Clinic Season is in full swing. It’s the second greatest season of the year! For coaches who had a great season last fall, you get to go out and speak to your fellow coaches, giving back to our great profession. For those who did not, we get to listen to the successful guys. We get to spin hundreds of ideas through our heads and think, “Our kids can do that next year!”
This year, I will attend 5 or more clinics. So far I have already been to two, and we’re not yet halfway through February. I love football clinics. But I attend more than the average person, since this is my job.
So if you only get to visit one or two clinics every year, how do you get the most out of them? What are the secrets to really getting the most bang for your buck? I’ve put together a list here, and StrongFootballCoach.com has a few suggestions for you here as well.
Plan Your Strategy
If you have no purpose for going to a football clinic, I’m not sure why you go. If your school is paying for the hotel and you just want to get away for a weekend that’s great. Don’t read this.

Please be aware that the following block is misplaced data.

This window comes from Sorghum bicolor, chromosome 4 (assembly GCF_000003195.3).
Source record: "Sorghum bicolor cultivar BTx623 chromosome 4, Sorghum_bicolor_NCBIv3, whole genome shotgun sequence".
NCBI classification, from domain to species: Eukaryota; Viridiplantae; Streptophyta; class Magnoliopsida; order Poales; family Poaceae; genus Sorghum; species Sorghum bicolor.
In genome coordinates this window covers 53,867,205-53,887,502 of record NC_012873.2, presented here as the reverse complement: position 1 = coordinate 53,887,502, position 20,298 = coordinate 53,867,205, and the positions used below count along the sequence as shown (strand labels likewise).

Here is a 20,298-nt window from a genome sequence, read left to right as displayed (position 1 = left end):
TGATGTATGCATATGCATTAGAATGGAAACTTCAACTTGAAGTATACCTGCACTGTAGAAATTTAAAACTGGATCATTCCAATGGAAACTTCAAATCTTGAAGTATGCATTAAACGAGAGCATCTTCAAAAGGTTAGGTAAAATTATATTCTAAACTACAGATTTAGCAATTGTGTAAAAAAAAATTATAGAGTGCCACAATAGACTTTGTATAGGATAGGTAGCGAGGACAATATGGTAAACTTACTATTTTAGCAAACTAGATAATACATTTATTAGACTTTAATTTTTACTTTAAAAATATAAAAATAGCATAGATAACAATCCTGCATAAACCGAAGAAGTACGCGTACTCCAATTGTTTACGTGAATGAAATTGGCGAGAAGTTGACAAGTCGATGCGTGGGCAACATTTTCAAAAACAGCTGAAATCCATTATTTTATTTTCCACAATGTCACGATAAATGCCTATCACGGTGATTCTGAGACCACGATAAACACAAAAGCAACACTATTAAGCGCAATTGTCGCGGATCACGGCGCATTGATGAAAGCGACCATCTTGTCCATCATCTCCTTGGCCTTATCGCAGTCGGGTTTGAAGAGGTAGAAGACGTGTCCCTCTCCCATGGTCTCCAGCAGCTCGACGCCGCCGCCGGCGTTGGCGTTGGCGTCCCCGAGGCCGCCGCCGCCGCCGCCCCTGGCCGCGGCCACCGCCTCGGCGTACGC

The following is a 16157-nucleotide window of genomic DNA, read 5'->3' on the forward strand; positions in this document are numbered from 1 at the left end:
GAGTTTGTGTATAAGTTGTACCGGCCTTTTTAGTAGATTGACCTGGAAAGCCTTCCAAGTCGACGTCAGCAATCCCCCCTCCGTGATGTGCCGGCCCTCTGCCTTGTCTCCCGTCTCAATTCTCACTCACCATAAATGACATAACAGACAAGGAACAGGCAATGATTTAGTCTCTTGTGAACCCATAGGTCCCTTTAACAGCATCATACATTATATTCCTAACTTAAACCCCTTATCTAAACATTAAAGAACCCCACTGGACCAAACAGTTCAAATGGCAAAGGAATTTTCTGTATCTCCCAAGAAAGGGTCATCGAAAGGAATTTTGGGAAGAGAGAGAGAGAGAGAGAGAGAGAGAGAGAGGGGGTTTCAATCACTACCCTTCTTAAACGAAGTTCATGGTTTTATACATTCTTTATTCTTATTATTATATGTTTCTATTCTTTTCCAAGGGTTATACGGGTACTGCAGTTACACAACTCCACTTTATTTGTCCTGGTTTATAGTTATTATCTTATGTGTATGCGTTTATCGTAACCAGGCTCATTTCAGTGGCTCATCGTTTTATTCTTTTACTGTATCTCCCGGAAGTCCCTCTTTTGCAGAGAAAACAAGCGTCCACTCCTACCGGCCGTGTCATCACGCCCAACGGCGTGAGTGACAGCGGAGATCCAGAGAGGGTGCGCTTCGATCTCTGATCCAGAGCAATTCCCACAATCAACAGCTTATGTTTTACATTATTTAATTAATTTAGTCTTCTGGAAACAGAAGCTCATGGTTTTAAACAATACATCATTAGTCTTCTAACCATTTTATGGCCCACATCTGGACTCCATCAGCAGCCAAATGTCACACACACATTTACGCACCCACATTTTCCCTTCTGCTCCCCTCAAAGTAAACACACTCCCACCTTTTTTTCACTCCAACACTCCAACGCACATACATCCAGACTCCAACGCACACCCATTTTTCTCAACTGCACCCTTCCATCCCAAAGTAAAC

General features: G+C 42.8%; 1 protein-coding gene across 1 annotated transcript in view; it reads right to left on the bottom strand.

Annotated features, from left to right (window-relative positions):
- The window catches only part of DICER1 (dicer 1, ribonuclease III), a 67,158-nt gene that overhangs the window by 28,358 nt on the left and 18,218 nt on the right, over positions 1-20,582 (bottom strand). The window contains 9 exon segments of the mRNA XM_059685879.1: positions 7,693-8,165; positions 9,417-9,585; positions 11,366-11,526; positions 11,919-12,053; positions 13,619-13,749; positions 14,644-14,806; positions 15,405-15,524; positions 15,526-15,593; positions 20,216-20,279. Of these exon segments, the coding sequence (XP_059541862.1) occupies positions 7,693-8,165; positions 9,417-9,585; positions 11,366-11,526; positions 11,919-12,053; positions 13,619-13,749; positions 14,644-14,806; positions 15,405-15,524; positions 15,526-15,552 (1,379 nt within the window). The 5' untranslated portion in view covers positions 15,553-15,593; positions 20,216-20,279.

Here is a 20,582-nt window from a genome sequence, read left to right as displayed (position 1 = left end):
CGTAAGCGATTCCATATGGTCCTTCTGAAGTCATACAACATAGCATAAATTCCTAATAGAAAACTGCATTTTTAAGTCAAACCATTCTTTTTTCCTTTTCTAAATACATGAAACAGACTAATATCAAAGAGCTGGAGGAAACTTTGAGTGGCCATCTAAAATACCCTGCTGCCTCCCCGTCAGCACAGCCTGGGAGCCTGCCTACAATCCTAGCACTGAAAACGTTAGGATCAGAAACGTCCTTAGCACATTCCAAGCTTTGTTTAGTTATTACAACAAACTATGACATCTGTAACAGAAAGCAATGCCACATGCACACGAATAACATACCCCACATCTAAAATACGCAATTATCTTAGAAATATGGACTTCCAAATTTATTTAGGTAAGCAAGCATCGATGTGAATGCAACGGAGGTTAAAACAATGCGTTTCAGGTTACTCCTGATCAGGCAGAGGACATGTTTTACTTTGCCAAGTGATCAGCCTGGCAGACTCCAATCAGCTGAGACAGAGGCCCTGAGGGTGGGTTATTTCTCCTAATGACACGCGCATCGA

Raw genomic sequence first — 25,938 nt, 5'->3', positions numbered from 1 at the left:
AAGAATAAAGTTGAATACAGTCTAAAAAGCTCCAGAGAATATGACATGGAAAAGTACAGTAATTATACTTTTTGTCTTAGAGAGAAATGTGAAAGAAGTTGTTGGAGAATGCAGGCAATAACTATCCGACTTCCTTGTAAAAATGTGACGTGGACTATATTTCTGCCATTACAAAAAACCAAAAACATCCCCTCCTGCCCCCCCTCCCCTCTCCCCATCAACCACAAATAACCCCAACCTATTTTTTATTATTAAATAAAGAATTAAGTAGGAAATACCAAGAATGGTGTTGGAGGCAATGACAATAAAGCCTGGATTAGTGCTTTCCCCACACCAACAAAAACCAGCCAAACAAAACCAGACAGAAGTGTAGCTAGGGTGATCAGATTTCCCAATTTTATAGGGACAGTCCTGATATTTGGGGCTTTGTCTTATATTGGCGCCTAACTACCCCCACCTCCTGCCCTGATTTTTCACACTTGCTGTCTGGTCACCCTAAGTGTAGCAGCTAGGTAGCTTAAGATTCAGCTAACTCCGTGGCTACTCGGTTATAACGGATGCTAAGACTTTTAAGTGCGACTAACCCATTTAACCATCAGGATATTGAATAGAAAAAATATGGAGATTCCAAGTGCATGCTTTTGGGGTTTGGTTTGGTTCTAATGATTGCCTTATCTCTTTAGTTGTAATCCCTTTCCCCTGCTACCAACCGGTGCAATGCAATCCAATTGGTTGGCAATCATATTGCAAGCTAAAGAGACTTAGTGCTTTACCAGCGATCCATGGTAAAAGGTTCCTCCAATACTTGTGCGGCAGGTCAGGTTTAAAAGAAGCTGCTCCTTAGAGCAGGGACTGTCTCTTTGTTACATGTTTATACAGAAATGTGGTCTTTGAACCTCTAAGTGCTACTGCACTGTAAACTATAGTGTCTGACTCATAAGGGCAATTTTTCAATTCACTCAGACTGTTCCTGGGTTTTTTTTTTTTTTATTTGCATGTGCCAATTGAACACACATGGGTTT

Decide what your purpose is for attending the clinic.
Is your team installing a new defense this season? Obviously, you need to go to as many presentations on that defense as you can find. We’re toying with our defense, so in one clinic I hit as many Even Front, Quarters Coverage talks as I could.
Are you going to be coaching a new position this fall? Maybe you’ve never coached the secondary before, but your secondary coach left for greener pastures. Better get lots of drills and technique.
Maybe your staff isn’t changing anything, but you just want to become a more well rounded coach. Maybe you’re the Defensive Coordinator for a team that got toasted by the Pistol Spread Option last year. You may find one guy talking for an hour on defending it, but at most Glazier Clinics you can find someone talking for 3 to 9 hours on running the Pistol Spread Option. Listen to him, not the guy who thinks he knows how to stop it (because he may have just stopped a really crappy PSO team).